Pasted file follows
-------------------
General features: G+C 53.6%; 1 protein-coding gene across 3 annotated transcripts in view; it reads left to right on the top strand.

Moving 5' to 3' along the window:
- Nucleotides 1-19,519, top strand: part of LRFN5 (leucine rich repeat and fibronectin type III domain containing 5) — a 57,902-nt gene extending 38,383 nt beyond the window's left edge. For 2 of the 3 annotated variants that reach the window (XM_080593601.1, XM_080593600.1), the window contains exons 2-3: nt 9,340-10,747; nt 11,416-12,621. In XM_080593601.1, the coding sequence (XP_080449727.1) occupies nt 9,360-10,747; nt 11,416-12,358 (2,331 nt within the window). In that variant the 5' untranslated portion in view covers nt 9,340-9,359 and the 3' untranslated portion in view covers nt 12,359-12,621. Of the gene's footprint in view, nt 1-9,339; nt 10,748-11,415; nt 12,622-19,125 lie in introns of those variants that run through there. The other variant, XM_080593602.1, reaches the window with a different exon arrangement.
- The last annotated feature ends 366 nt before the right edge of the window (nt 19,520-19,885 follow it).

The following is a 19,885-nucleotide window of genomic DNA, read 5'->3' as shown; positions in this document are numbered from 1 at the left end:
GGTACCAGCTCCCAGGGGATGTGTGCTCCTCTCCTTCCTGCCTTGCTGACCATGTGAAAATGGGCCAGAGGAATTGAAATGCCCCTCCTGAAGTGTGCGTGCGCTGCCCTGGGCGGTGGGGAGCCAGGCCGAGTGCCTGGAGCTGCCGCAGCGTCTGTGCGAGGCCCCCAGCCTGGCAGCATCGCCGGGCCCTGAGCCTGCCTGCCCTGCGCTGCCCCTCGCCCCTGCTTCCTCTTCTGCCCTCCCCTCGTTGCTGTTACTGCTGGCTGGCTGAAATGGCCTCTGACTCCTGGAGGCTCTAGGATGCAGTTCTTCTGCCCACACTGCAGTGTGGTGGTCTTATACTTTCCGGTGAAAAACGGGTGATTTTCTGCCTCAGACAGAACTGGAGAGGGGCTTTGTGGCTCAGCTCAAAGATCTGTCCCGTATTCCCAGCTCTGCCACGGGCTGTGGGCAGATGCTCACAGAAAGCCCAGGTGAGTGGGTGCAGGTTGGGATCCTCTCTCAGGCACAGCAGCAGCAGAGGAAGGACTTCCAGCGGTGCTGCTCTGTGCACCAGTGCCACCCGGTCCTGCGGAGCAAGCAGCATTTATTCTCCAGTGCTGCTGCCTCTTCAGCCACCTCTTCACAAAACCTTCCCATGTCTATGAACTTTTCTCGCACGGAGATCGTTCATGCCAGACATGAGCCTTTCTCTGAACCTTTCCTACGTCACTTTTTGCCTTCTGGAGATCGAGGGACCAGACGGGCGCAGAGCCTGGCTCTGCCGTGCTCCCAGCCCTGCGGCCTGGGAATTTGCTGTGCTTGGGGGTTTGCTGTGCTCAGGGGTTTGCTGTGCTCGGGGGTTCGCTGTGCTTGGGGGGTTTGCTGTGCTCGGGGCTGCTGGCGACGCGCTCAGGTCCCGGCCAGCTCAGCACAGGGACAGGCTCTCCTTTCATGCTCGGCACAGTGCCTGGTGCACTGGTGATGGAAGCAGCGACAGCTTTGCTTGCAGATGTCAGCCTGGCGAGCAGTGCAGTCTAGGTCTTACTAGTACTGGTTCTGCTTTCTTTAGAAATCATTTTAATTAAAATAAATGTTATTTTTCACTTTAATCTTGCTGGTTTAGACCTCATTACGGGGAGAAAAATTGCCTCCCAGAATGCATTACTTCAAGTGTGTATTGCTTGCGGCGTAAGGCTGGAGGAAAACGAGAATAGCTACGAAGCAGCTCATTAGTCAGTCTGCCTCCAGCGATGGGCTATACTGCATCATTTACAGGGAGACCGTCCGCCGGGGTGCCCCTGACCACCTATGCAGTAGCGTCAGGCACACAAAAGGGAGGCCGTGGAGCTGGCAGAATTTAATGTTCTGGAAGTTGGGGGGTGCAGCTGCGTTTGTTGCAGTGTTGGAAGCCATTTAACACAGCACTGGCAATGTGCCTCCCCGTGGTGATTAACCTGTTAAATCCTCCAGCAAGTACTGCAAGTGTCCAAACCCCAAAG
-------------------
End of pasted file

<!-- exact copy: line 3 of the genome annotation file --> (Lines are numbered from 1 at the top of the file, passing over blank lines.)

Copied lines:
- Nucleotides 1-19,519, top strand: part of LRFN5 (leucine rich repeat and fibronectin type III domain containing 5) — a 57,902-nt gene extending 38,383 nt beyond the window's left edge. For 2 of the 3 annotated variants that reach the window (XM_080593601.1, XM_080593600.1), the window contains exons 2-3: nt 9,340-10,747; nt 11,416-12,621. In XM_080593601.1, the coding sequence (XP_080449727.1) occupies nt 9,360-10,747; nt 11,416-12,358 (2,331 nt within the window). In that variant the 5' untranslated portion in view covers nt 9,340-9,359 and the 3' untranslated portion in view covers nt 12,359-12,621. Of the gene's footprint in view, nt 1-9,339; nt 10,748-11,415; nt 12,622-19,125 lie in introns of those variants that run through there. The other variant, XM_080593602.1, reaches the window with a different exon arrangement.